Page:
Monday, October 20, 2008

Moshe's eye

Moshe was a hundred and twenty years old when he died: his eye was not darkened, nor his moisture ceased. (Devarim 34:7)

Rashi and Ibn Ezra understand "moisture" as referring to the youthful appearance of the skin: Moshe's skin did not become dry and wrinkled as generally happens with old people.

The darkening of the eye, which also did not happen to Moshe, might seem to refer to blindness. This is slightly difficult because if so, you might expect the verse to refer to Moshe's eyes, not to a single eye. That does not seem like an insurmountable difficulty, but in any case I want to propose a different understanding of the word "eye", or rather, the Hebrew word "ayin" which is used here.

In some other places, we see that "ayin" means not "eye", but "appearance". (For example, here. And of course the concepts of "eye" and "appearance" are related so it makes sense that they would share a word.) Perhaps the same is true in our verse: it was not Moshe's eye that did not darken, but rather his appearance that did not darken (or become worse).

[I wanted to say that the same was true of Leah - that not Leah's eyes but her appearance was "weak", making the contrast between her and Rachel crystal-clear. But Leah's eyes are mentioned in the plural, so the meaning of "ayin" there is probably not "appearance". It was in the process of researching this possibility that I found the idea for my last post.]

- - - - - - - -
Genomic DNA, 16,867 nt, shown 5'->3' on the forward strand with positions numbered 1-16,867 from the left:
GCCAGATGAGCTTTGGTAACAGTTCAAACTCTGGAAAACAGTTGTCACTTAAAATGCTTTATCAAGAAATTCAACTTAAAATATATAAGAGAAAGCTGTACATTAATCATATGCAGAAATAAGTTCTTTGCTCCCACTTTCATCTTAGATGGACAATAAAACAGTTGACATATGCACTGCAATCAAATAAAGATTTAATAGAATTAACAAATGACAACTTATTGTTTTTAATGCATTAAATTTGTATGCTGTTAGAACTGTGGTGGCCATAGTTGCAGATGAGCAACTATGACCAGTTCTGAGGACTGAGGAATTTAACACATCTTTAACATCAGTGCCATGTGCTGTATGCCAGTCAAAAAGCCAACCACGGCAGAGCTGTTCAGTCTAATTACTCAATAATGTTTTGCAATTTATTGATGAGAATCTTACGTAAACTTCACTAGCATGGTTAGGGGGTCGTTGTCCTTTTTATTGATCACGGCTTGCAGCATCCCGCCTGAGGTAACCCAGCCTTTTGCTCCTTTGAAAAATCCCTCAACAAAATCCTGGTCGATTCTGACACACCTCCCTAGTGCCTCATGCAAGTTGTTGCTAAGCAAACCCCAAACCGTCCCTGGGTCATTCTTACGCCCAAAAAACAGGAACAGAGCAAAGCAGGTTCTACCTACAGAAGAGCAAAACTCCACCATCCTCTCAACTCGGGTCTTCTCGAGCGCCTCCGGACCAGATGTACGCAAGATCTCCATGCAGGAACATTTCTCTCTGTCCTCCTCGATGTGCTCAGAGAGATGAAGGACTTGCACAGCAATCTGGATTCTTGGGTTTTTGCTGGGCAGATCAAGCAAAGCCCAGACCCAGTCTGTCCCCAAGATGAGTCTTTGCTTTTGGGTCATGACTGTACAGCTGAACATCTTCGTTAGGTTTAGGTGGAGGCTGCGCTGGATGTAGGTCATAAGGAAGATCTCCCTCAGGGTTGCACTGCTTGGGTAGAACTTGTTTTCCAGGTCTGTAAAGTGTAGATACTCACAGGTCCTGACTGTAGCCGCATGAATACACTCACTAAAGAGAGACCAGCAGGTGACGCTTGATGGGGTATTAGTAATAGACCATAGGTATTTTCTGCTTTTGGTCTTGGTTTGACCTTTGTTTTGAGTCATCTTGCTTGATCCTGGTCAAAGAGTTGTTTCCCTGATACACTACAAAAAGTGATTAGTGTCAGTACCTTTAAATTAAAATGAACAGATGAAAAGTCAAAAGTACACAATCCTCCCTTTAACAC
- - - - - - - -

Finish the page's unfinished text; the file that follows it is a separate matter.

If "ayin" in fact means "appearance" here, the descriptions of Moshe's "ayin" and "moisture" would be referring to exactly the same thing: the youthful quality of his skin. You can see such redundancy as a problem, or else as an advantage, because literary parts of Tanach often use parallelism. I'm undecided which possibility is more likely, and undecided whether blindness or bad skin is a likelier explanation overall.

As for why Moshe's face would have special healthy qualities even at age 120, I think it's impossible to avoid mentioning Shemot 34, where Moshe comes down from Mt. Sinai and his face is shining with some kind of special light, and as a result he has to put a mask over his face. It's not clear how long this shining lasted (it could be for the rest of his life, but I'm not convinced that's necessarily the case) but in any case, I think this shining quality is somehow linked to the special appearance Moshe's face had at the time of his death.

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